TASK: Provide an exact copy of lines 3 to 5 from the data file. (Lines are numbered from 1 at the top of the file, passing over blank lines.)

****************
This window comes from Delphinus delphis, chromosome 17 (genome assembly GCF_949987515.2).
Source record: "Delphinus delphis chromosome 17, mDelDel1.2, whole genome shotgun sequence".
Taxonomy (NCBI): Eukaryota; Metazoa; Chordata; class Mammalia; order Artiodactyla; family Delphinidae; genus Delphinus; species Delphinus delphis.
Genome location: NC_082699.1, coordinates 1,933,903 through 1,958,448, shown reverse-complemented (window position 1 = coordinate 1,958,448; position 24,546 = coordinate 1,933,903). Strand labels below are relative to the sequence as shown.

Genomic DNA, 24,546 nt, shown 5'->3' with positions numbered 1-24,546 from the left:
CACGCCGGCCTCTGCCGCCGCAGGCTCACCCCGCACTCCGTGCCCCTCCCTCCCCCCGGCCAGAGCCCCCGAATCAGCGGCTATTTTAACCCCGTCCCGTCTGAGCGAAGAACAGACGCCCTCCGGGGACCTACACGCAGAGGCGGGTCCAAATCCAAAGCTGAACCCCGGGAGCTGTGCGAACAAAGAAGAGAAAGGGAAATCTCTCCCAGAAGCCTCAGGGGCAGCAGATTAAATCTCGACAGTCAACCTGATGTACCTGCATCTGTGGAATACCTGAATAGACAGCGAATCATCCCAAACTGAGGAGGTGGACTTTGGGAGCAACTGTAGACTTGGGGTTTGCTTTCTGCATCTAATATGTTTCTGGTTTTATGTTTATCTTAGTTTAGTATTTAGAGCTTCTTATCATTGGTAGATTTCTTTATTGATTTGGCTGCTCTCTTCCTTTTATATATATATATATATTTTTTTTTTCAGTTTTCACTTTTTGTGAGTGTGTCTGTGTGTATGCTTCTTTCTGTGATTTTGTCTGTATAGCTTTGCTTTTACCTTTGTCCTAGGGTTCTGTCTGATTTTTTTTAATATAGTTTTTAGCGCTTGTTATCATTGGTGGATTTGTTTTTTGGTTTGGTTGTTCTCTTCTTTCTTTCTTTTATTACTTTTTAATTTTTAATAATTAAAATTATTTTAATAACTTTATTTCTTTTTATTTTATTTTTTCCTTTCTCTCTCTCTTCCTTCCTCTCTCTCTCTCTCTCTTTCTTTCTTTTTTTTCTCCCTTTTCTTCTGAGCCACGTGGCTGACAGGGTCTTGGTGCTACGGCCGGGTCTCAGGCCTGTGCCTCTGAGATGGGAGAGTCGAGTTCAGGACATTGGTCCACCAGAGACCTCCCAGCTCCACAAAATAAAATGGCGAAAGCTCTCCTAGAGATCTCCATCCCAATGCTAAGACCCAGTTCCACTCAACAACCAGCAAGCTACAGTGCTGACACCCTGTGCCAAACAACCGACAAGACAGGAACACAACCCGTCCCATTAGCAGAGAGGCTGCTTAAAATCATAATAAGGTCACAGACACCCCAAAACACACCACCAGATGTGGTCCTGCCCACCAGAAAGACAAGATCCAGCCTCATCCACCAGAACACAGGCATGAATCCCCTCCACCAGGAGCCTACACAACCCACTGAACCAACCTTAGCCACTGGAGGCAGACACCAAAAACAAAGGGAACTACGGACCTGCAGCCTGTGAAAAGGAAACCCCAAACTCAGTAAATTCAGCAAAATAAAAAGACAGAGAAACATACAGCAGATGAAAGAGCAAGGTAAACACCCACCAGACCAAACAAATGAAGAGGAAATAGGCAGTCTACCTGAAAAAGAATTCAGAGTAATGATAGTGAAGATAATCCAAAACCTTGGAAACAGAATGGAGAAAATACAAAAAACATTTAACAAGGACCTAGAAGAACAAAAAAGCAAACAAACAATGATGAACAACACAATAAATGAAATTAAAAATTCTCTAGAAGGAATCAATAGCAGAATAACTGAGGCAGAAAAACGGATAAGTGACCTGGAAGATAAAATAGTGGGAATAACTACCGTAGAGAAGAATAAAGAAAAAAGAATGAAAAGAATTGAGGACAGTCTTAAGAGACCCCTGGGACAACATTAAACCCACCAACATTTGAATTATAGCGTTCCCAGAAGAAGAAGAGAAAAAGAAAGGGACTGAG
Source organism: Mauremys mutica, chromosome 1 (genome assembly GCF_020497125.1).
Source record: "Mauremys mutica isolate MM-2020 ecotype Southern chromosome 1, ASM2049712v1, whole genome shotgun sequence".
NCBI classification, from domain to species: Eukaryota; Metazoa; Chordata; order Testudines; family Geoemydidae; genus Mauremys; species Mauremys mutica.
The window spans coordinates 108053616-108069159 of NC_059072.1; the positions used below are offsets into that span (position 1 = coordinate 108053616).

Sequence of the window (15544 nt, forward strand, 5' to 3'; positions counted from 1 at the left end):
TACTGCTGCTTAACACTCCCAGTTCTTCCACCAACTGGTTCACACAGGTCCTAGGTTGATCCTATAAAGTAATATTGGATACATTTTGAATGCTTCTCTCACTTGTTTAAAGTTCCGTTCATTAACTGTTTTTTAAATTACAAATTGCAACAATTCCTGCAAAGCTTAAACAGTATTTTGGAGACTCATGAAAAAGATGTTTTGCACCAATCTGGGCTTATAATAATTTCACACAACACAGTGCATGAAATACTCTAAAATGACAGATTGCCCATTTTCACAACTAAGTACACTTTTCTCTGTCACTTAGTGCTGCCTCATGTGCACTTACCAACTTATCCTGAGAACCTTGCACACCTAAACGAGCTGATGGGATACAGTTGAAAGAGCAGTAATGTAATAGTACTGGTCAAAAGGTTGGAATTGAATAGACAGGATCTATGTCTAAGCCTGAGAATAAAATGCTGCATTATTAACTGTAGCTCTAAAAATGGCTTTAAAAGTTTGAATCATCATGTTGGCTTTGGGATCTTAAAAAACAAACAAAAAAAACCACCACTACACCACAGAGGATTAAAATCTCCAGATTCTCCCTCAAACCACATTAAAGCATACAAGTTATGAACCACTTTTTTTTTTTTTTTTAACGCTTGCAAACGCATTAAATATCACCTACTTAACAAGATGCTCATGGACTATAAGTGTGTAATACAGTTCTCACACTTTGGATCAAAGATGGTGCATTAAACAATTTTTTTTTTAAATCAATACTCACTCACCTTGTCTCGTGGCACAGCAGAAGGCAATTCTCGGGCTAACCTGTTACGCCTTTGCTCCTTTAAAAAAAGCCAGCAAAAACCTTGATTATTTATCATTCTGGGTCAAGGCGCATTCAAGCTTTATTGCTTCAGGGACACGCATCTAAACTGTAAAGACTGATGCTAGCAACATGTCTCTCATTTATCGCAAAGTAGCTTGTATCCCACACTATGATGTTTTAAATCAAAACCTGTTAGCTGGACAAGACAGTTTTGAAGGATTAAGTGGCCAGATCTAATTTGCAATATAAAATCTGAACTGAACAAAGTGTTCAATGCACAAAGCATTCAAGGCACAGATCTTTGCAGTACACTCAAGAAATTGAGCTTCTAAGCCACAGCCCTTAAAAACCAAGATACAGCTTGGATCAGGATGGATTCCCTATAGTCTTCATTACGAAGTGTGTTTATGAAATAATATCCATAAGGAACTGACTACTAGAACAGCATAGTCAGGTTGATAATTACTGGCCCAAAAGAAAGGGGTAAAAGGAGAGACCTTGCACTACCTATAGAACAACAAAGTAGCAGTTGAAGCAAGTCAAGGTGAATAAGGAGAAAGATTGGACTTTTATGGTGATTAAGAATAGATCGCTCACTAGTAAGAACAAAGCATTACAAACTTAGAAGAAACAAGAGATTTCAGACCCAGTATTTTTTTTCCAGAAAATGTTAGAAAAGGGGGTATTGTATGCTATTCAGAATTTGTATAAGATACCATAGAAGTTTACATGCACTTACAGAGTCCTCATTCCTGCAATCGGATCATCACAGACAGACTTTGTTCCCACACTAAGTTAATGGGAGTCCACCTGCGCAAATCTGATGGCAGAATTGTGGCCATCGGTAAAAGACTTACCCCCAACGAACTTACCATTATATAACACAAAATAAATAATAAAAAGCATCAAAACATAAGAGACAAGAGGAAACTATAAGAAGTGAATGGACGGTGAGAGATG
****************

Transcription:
Taxonomy (NCBI): Eukaryota; Metazoa; Chordata; class Mammalia; order Artiodactyla; family Delphinidae; genus Delphinus; species Delphinus delphis.
Genome location: NC_082699.1, coordinates 1,933,903 through 1,958,448, shown reverse-complemented (window position 1 = coordinate 1,958,448; position 24,546 = coordinate 1,933,903). Strand labels below are relative to the sequence as shown.

Genomic DNA, 24,546 nt, shown 5'->3' with positions numbered 1-24,546 from the left: